Please use this identifier to cite or link to this item: http://scholarbank.nus.edu.sg/handle/10635/96908
Title: Induction of vanadium accumulation and nuclear sequestration causing cell suicide in human Chang liver cells
Authors: Sit, K.H.
Paramanantham, R.
Bay, B.H.
Wong, K.P.
Thong, P. 
Watt, F. 
Keywords: Autophagic autodigestion
Cell cycle phase-specific evaluation of sub-2N DNA in flow cytometry
Nuclear microscopy
Nuclear sequestration of vanadium
Programmed cell death
Quantitation of intracellular vanadium (free and bound)
Issue Date: 1996
Source: Sit, K.H.,Paramanantham, R.,Bay, B.H.,Wong, K.P.,Thong, P.,Watt, F. (1996). Induction of vanadium accumulation and nuclear sequestration causing cell suicide in human Chang liver cells. Experientia 52 (8) : 778-784. ScholarBank@NUS Repository.
Abstract: Very little is known about the modulation of vanadium accumulation in cells, although this ultratrace element has long been seen as an essential nutrient in lower life forms, but not necessarily in humans where factors modulating cellular uptake of vanadium seem unclear. Using nuclear microscopy, which is capable of the direct evaluation of free and bound (tolal) elemental concentrations of single cells we show here that an NH4Cl acidification prepulse causes distinctive accumulation of vanadium (free and bound) in human Chang liver cells, concentrating particularly in the nucleus. Vanadium loaded with acidification but leaked away with realkalinization, suggests proton-dependent loading. Vanadyl(4), the oxidative state of intracellular vanadium ions, is known to be a potent source of hydroxyl free radicals (OḢ). The high oxidative state of nuclei after induction of vanadyl(4) loading was shown by the redox indicator methylene blue, suggesting direct oxidative damage to nuclear DNA. Flow cytometric evaluation of cell cycle phase-specific DNA composition showed degradation of both 2N and 4N DNA phases in G1, S and G2/M cell cycle profiles to a solitary 1N DNA peak, in a dose-dependent manner, effective from micromolar vanadyl(4) levels. This trend was reproduced with microccocal nuclease digestion in a time response, supporting the notion of DNA fragmentation effects. Several other approaches confirmed fragmentation occurring in virtually all cells after 4 mM V(4) loading. Ultrastructural profiles showed various stages of autophagic autodigestion and well defined plasma membrane outlines, consistent with programmed cell death but not with necrotic cell death. Direct intranuclear oxidative damage seemed associated with the induction of mass suicide in these human Chang liver cells following vanadium loading and nuclear sequestration.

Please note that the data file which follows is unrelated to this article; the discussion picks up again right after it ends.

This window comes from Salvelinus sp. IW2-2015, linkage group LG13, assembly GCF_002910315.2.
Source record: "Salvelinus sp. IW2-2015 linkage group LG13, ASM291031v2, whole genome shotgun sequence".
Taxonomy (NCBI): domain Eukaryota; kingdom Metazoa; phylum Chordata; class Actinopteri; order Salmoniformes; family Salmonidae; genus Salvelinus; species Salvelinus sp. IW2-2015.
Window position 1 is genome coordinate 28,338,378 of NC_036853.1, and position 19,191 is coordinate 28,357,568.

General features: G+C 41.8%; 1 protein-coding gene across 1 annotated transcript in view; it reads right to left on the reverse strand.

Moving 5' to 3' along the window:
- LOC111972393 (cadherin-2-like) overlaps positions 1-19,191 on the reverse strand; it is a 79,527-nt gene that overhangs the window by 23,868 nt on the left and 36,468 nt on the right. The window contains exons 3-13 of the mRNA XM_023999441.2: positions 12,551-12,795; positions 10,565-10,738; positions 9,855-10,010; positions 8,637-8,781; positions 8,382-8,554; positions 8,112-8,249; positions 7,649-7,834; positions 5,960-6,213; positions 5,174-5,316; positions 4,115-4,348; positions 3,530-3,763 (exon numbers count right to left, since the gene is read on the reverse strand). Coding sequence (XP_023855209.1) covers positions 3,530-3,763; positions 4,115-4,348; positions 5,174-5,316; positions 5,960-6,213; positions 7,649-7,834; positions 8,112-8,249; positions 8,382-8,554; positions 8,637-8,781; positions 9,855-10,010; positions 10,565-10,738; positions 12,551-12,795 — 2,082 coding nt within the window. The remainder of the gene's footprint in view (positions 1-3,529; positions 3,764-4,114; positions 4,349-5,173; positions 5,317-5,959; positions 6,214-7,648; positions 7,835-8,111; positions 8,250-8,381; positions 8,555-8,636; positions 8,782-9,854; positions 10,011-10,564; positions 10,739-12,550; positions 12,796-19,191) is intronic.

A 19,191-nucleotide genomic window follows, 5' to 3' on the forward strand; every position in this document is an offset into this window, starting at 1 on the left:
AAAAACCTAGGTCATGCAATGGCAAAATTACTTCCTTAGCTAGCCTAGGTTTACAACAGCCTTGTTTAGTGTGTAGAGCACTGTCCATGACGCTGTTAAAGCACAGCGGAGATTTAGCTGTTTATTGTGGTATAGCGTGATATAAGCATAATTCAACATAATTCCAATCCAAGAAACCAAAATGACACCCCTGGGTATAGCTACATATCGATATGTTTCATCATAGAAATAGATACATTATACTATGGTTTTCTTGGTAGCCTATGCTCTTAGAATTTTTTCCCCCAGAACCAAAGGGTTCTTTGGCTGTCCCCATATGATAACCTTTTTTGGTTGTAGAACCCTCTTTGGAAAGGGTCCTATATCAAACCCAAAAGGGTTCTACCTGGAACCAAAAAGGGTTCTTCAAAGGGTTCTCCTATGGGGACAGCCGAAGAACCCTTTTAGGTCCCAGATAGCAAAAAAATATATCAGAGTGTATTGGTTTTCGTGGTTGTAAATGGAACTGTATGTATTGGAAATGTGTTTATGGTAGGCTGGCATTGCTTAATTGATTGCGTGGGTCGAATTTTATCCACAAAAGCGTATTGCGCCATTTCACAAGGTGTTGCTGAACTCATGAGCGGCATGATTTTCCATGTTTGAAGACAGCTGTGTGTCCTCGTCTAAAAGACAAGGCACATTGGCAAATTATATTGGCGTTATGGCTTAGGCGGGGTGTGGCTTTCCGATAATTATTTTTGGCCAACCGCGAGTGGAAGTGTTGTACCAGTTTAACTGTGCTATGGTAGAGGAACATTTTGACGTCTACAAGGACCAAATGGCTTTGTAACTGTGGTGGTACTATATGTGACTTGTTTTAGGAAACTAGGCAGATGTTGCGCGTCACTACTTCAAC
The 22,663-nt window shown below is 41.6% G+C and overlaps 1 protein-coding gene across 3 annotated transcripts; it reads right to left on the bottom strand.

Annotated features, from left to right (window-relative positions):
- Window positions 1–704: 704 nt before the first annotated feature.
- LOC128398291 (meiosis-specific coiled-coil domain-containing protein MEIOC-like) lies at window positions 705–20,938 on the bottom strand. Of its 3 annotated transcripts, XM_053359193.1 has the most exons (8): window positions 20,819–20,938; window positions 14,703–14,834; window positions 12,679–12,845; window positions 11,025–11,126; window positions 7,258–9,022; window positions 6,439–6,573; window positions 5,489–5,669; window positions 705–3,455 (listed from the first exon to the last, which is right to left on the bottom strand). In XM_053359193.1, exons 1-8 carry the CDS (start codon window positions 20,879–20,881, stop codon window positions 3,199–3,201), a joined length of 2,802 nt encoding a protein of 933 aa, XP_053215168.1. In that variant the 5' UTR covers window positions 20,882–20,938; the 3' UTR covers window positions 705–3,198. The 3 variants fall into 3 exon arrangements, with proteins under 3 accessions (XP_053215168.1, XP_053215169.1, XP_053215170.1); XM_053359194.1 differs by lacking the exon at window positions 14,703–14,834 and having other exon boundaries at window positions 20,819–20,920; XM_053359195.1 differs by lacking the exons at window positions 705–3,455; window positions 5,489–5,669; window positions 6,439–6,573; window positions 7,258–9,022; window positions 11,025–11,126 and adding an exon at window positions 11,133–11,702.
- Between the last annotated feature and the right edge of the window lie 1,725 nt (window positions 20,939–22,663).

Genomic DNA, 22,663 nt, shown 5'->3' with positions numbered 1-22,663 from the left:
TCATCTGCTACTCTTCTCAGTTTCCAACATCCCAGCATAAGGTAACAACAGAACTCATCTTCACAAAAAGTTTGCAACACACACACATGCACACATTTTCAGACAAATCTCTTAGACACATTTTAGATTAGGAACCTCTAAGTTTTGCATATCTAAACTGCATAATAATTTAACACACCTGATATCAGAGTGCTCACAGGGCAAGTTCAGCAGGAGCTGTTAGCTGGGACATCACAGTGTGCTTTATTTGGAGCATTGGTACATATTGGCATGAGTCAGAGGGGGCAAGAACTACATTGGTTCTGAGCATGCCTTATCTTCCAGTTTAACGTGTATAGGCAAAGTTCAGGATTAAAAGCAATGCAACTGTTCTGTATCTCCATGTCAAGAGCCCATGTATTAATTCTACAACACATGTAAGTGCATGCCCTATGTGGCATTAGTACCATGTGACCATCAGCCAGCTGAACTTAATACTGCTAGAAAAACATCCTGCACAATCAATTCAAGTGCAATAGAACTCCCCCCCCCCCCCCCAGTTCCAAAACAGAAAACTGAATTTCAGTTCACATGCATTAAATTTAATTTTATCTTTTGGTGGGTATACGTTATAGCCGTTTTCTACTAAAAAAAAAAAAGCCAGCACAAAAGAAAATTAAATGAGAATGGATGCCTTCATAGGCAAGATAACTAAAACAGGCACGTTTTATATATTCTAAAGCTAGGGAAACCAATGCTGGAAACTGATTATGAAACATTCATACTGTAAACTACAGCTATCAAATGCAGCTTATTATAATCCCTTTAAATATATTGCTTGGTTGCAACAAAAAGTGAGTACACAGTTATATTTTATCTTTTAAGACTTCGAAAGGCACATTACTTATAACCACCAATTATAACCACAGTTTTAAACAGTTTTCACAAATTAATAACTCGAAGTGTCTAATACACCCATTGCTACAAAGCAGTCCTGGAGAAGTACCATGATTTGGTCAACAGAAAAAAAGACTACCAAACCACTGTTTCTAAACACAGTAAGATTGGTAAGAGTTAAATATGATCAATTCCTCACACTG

Source Title: Experientia
URI: http://scholarbank.nus.edu.sg/handle/10635/96908
ISSN: 00144754
Appears in Collections:Staff Publications

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